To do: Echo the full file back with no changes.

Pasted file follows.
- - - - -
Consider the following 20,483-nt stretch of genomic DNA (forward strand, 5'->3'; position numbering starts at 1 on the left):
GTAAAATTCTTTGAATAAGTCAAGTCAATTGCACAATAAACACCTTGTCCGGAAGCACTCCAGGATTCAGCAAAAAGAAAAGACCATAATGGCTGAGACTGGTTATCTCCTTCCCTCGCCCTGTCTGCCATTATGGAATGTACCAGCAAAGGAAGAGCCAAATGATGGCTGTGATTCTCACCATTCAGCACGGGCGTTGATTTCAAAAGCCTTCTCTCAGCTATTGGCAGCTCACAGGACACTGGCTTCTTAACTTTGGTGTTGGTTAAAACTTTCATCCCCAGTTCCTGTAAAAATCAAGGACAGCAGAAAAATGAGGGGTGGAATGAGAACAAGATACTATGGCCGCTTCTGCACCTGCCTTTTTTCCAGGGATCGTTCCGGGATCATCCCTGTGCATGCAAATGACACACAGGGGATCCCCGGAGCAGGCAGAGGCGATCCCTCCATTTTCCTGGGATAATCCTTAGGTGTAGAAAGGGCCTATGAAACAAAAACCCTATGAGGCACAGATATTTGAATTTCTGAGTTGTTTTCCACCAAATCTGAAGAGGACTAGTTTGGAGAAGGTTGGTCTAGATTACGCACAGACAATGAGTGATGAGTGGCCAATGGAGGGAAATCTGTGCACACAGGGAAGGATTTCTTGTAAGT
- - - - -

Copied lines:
Consider the following 20,483-nt stretch of genomic DNA (forward strand, 5'->3'; position numbering starts at 1 on the left):
GTAAAATTCTTTGAATAAGTCAAGTCAATTGCACAATAAACACCTTGTCCGGAAGCACTCCAGGATTCAGCAAAAAGAAAAGACCATAATGGCTGAGACTGGTTATCTCCTTCCCTCGCCCTGTCTGCCATTATGGAATGTACCAGCAAAGGAAGAGCCAAATGATGGCTGTGATTCTCACCATTCAGCACGGGCGTTGATTTCAAAAGCCTTCTCTCAGCTATTGGCAGCTCACAGGACACTGGCTTCTTAACTTTGGTGTTGGTTAAAACTTTCATCCCCAGTTCCTGTAAAAATCAAGGACAGCAGAAAAATGAGGGGTGGAATGAGAACAAGATACTATGGCCGCTTCTGCACCTGCCTTTTTTCCAGGGATCGTTCCGGGATCATCCCTGTGCATGCAAATGACACACAGGGGATCCCCGGAGCAGGCAGAGGCGATCCCTCCATTTTCCTGGGATAATCCTTAGGTGTAGAAAGGGCCTATGAAACAAAAACCCTATGAGGCACAGATATTTGAATTTCTGAGTTGTTTTCCACCAAATCTGAAGAGGACTAGTTTGGAGAAGGTTGGTCTAGATTACGCACAGACAATGAGTGATGAGTGGCCAATGGAGGGAAATCTGTGCACACAGGGAAGGATTTCTTGTAAGT